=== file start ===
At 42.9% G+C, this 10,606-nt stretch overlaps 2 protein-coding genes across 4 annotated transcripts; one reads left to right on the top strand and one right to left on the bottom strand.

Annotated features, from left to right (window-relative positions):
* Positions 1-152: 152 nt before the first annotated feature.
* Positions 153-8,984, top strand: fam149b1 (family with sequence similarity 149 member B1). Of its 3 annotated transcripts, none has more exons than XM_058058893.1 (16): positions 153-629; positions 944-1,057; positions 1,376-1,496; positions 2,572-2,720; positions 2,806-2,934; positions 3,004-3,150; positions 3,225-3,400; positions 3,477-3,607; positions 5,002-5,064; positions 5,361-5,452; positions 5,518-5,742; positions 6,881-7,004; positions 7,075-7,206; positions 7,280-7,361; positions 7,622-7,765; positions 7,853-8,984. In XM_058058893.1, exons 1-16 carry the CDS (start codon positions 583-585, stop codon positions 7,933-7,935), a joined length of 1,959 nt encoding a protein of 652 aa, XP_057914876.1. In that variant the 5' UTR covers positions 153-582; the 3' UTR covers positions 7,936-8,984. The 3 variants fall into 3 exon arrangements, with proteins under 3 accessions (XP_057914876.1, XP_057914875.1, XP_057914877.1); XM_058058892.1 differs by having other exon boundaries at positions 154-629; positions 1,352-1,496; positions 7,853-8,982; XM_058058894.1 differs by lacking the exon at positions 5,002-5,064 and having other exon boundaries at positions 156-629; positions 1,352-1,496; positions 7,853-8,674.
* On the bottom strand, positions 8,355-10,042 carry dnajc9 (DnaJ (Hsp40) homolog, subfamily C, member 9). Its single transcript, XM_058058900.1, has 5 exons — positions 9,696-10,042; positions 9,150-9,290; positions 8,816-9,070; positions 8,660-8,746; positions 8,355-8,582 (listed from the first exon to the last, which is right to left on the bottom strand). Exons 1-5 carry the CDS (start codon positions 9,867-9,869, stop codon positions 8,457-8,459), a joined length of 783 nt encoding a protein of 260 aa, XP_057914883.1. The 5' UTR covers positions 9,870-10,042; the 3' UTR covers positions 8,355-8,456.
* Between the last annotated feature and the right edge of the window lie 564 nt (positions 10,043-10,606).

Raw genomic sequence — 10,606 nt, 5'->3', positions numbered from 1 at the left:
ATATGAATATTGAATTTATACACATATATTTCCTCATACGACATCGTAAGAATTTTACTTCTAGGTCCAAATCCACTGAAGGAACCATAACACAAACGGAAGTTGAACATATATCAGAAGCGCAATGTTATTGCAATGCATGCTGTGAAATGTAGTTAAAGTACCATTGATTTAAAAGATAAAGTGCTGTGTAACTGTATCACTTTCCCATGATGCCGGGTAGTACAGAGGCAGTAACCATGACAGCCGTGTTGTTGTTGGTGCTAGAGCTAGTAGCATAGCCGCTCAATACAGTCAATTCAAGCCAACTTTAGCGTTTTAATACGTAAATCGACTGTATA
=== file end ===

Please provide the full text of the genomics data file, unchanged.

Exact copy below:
At 42.9% G+C, this 10,606-nt stretch overlaps 2 protein-coding genes across 4 annotated transcripts; one reads left to right on the top strand and one right to left on the bottom strand.

Annotated features, from left to right (window-relative positions):
* Positions 1-152: 152 nt before the first annotated feature.
* Positions 153-8,984, top strand: fam149b1 (family with sequence similarity 149 member B1). Of its 3 annotated transcripts, none has more exons than XM_058058893.1 (16): positions 153-629; positions 944-1,057; positions 1,376-1,496; positions 2,572-2,720; positions 2,806-2,934; positions 3,004-3,150; positions 3,225-3,400; positions 3,477-3,607; positions 5,002-5,064; positions 5,361-5,452; positions 5,518-5,742; positions 6,881-7,004; positions 7,075-7,206; positions 7,280-7,361; positions 7,622-7,765; positions 7,853-8,984. In XM_058058893.1, exons 1-16 carry the CDS (start codon positions 583-585, stop codon positions 7,933-7,935), a joined length of 1,959 nt encoding a protein of 652 aa, XP_057914876.1. In that variant the 5' UTR covers positions 153-582; the 3' UTR covers positions 7,936-8,984. The 3 variants fall into 3 exon arrangements, with proteins under 3 accessions (XP_057914876.1, XP_057914875.1, XP_057914877.1); XM_058058892.1 differs by having other exon boundaries at positions 154-629; positions 1,352-1,496; positions 7,853-8,982; XM_058058894.1 differs by lacking the exon at positions 5,002-5,064 and having other exon boundaries at positions 156-629; positions 1,352-1,496; positions 7,853-8,674.
* On the bottom strand, positions 8,355-10,042 carry dnajc9 (DnaJ (Hsp40) homolog, subfamily C, member 9). Its single transcript, XM_058058900.1, has 5 exons — positions 9,696-10,042; positions 9,150-9,290; positions 8,816-9,070; positions 8,660-8,746; positions 8,355-8,582 (listed from the first exon to the last, which is right to left on the bottom strand). Exons 1-5 carry the CDS (start codon positions 9,867-9,869, stop codon positions 8,457-8,459), a joined length of 783 nt encoding a protein of 260 aa, XP_057914883.1. The 5' UTR covers positions 9,870-10,042; the 3' UTR covers positions 8,355-8,456.
* Between the last annotated feature and the right edge of the window lie 564 nt (positions 10,043-10,606).

Raw genomic sequence — 10,606 nt, 5'->3', positions numbered from 1 at the left:
ATATGAATATTGAATTTATACACATATATTTCCTCATACGACATCGTAAGAATTTTACTTCTAGGTCCAAATCCACTGAAGGAACCATAACACAAACGGAAGTTGAACATATATCAGAAGCGCAATGTTATTGCAATGCATGCTGTGAAATGTAGTTAAAGTACCATTGATTTAAAAGATAAAGTGCTGTGTAACTGTATCACTTTCCCATGATGCCGGGTAGTACAGAGGCAGTAACCATGACAGCCGTGTTGTTGTTGGTGCTAGAGCTAGTAGCATAGCCGCTCAATACAGTCAATTCAAGCCAACTTTAGCGTTTTAATACGTAAATCGACTGTATA